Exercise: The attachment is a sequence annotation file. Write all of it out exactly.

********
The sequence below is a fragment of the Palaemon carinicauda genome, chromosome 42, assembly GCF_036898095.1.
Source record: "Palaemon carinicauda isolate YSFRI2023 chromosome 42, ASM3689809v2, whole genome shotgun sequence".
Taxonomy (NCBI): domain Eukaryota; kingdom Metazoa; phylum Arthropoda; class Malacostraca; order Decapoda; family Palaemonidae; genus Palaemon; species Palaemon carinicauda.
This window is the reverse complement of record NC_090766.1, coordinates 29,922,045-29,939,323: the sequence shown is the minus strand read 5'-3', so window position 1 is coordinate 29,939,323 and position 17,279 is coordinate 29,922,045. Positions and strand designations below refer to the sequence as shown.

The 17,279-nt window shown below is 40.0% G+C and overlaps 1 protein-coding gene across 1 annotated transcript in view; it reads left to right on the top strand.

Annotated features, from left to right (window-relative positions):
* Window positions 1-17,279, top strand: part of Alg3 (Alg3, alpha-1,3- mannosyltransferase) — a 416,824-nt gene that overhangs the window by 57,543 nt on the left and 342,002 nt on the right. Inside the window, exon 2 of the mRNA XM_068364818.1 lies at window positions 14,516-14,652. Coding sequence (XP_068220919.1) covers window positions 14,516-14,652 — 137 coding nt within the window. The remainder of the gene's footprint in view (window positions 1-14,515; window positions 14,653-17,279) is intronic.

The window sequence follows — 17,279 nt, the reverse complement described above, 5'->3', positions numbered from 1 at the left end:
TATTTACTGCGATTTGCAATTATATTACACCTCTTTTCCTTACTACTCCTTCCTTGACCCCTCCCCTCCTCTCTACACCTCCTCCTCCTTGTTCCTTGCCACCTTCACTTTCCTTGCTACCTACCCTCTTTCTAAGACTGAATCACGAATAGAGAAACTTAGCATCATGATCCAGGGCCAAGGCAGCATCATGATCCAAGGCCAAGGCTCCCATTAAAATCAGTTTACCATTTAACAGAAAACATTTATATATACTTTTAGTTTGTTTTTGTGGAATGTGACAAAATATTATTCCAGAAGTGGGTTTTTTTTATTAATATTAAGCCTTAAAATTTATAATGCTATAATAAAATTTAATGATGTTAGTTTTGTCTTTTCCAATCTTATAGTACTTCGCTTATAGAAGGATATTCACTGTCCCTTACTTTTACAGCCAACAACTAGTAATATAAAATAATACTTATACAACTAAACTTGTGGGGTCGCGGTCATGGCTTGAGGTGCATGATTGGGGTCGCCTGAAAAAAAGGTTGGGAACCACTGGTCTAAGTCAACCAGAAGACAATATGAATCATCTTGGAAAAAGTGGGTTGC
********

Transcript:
The sequence below is a fragment of the Palaemon carinicauda genome, chromosome 42, assembly GCF_036898095.1.
Source record: "Palaemon carinicauda isolate YSFRI2023 chromosome 42, ASM3689809v2, whole genome shotgun sequence".
Taxonomy (NCBI): domain Eukaryota; kingdom Metazoa; phylum Arthropoda; class Malacostraca; order Decapoda; family Palaemonidae; genus Palaemon; species Palaemon carinicauda.
This window is the reverse complement of record NC_090766.1, coordinates 29,922,045-29,939,323: the sequence shown is the minus strand read 5'-3', so window position 1 is coordinate 29,939,323 and position 17,279 is coordinate 29,922,045. Positions and strand designations below refer to the sequence as shown.

The 17,279-nt window shown below is 40.0% G+C and overlaps 1 protein-coding gene across 1 annotated transcript in view; it reads left to right on the top strand.

Annotated features, from left to right (window-relative positions):
* Window positions 1-17,279, top strand: part of Alg3 (Alg3, alpha-1,3- mannosyltransferase) — a 416,824-nt gene that overhangs the window by 57,543 nt on the left and 342,002 nt on the right. Inside the window, exon 2 of the mRNA XM_068364818.1 lies at window positions 14,516-14,652. Coding sequence (XP_068220919.1) covers window positions 14,516-14,652 — 137 coding nt within the window. The remainder of the gene's footprint in view (window positions 1-14,515; window positions 14,653-17,279) is intronic.

The window sequence follows — 17,279 nt, the reverse complement described above, 5'->3', positions numbered from 1 at the left end:
TATTTACTGCGATTTGCAATTATATTACACCTCTTTTCCTTACTACTCCTTCCTTGACCCCTCCCCTCCTCTCTACACCTCCTCCTCCTTGTTCCTTGCCACCTTCACTTTCCTTGCTACCTACCCTCTTTCTAAGACTGAATCACGAATAGAGAAACTTAGCATCATGATCCAGGGCCAAGGCAGCATCATGATCCAAGGCCAAGGCTCCCATTAAAATCAGTTTACCATTTAACAGAAAACATTTATATATACTTTTAGTTTGTTTTTGTGGAATGTGACAAAATATTATTCCAGAAGTGGGTTTTTTTTATTAATATTAAGCCTTAAAATTTATAATGCTATAATAAAATTTAATGATGTTAGTTTTGTCTTTTCCAATCTTATAGTACTTCGCTTATAGAAGGATATTCACTGTCCCTTACTTTTACAGCCAACAACTAGTAATATAAAATAATACTTATACAACTAAACTTGTGGGGTCGCGGTCATGGCTTGAGGTGCATGATTGGGGTCGCCTGAAAAAAAGGTTGGGAACCACTGGTCTAAGTCAACCAGAAGACAATATGAATCATCTTGGAAAAAGTGGGTTGC